Fixed versus Flexible Exchange Rates Chapter 19

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					Fixed versus Flexible Exchange Rates
            Chapter 19
1. Fixed versus ‡exible exchange rates

2. Supply shocks under ‡exible exchange rates

3. Fixed-price two-country model of international transmission of shocks
1       Fixed versus Flexible Exchange Rates

1.1     Monetary Policy

1.1.1    Flexible exchange rates

      Use monetary policy for stabilization

      No long-run e¤ects because money is neutral

      The more open the economy, the more quickly prices adjust and the smaller
      the bene…ts
1.1.2   Fixed exchange rates

    Discipline - important for a country which is not very good at monetary
    policy and has high in‡ation

    Can fail to discipline …scal authority, leading to exchange rate crises
1.2     Asymmetry in monetary policy

1.2.1    Flexible exchange rates

      Each country responsible for own monetary policy

1.2.2    Fixed

      US determined world money supply

      Other countries lost monetary policy

      Other countries might or might not like in‡ation and/or monetary stimulus
      chosen by US
1.3     Fiscal Policy

1.3.1    Flexible exchange rates

      Currency appreciates

      Output rises, but less than if exchange rate was …xed

1.3.2    Fixed exchange rates

      Keeping exchange rate …xed requires expansionary monetary policy

      Output e¤ects of …scal policy larger than under ‡exible exchange rates
1.4     Output Volatility

1.4.1    Flexible exchange rates

      Shocks to DD

      Shocks to AA
1.4.2   Fixed exchange rates

    Shocks to DD

    Shocks to AA
1.5     Asymmetry in adjustment:

      Shift in world taste away from domestic goods

      Need q = EP to rise

1.5.1    Flexible exchange rates

      E rises immediately and output remains at full employment

      Works for all ‡exible exchange rate countries
1.5.2   Fixed exchange rates

    Any country other than the US could devalue their currency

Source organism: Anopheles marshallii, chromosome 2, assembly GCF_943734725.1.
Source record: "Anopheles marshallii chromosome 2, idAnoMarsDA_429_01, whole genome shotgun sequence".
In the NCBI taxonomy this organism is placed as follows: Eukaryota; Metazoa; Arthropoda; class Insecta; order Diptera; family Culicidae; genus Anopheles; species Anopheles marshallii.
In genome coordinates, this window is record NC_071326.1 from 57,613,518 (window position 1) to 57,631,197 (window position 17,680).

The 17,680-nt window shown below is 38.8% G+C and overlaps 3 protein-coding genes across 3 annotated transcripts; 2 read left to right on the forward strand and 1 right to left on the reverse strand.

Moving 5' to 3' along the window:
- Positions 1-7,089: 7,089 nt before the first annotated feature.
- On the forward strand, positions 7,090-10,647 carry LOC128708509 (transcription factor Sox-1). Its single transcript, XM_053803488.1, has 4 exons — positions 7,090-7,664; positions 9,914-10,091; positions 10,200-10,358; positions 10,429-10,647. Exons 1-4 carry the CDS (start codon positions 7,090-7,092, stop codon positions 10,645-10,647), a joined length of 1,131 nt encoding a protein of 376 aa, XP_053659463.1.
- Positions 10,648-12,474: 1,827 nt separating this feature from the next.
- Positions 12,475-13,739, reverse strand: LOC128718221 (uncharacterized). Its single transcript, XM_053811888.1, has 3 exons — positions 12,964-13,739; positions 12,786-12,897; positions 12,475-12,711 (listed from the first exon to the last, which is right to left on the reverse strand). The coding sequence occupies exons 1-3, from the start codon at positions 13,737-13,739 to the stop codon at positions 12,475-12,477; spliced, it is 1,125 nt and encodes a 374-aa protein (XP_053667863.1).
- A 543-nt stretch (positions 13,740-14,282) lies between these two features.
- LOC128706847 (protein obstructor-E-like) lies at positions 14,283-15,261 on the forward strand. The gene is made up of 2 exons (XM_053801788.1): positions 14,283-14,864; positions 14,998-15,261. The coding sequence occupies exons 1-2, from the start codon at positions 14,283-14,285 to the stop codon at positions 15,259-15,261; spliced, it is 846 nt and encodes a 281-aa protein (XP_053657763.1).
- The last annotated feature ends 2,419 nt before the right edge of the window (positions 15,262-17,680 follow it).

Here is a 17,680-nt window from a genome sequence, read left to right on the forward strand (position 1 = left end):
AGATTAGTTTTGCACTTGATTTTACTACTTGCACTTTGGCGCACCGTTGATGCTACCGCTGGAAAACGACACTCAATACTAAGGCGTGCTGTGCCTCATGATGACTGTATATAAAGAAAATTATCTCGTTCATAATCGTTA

Reduction in demand for domestic goods tended to raise E

    Other countries had to sell their currencies and buy dollar reserves to keep
    the dollar from depreciating

    Fall in US money supply would cause a recession

    Creating a fall in domestic price to restore equilibrium
1.6     Beggar-thy-neighbor policies

1.6.1    Flexible exchange rates

      Monetary expansion

      Temporary increase in output at expense of higher long-run prices

      Temporary increase in output accompanied by deterioration in terms of
      trade (lower relative price of domestic goods)
1.6.2   Fixed exchange rates

    IMF oversight was designed to prevent competitive devaluations

    Enforced international policy cooperation
1.7     Exchange rate volatility

1.7.1    Flexible exchange rates

      Exchange rates are asset prices

      Asset prices are volatile

      Volatility creates uncertainty and can reduce incentives to trade, reducing
      the gains from trade
1.7.2   Fixed exchange rates

    Fixed exchange rates are not volatile

    Except when there is an exchange rate crisis
2       Oil Price (Supply) Shocks under Flexible Ex-
        change Rates

2.1     Aggregate supply and demand

2.1.1    Supply



2.1.2    Aggregate demand
2.2     Increase in price of imported oil

      Price shock for all oil-importing countries

      Interest-rate parity graph

       – World interest rate rises

       – No change in exchange rate among oil importers
AA-DD graph extended to include interest rates

Policy dilemma

 – Fiscal policy

 – Monetary policy

Demand management not very useful for a supply shock
3      International Transmission of Policy: Short-

3.1     Model

      Two large countries

      Home goods market equilibrium
             Y = C (Y       T ) + I + G + CA      ;Y   T; Y   T
Foreign goods market equilibrium
  Y = C (Y         T ) + I + G + CA         ;Y   T; Y   T

World current accounts sum to zero

                           CA + CA = 0
3.2     Graph of goods market equilibrium in each country

      Home goods market equilibrium (HH)

      Foreign goods market equilibrium (FF)


       – Monetary expansion

       – Fiscal expansion
3.3     Policy and its transmission

      Volker’ disin‡ation policy 1981-83

      Reagan’ …scal stimulus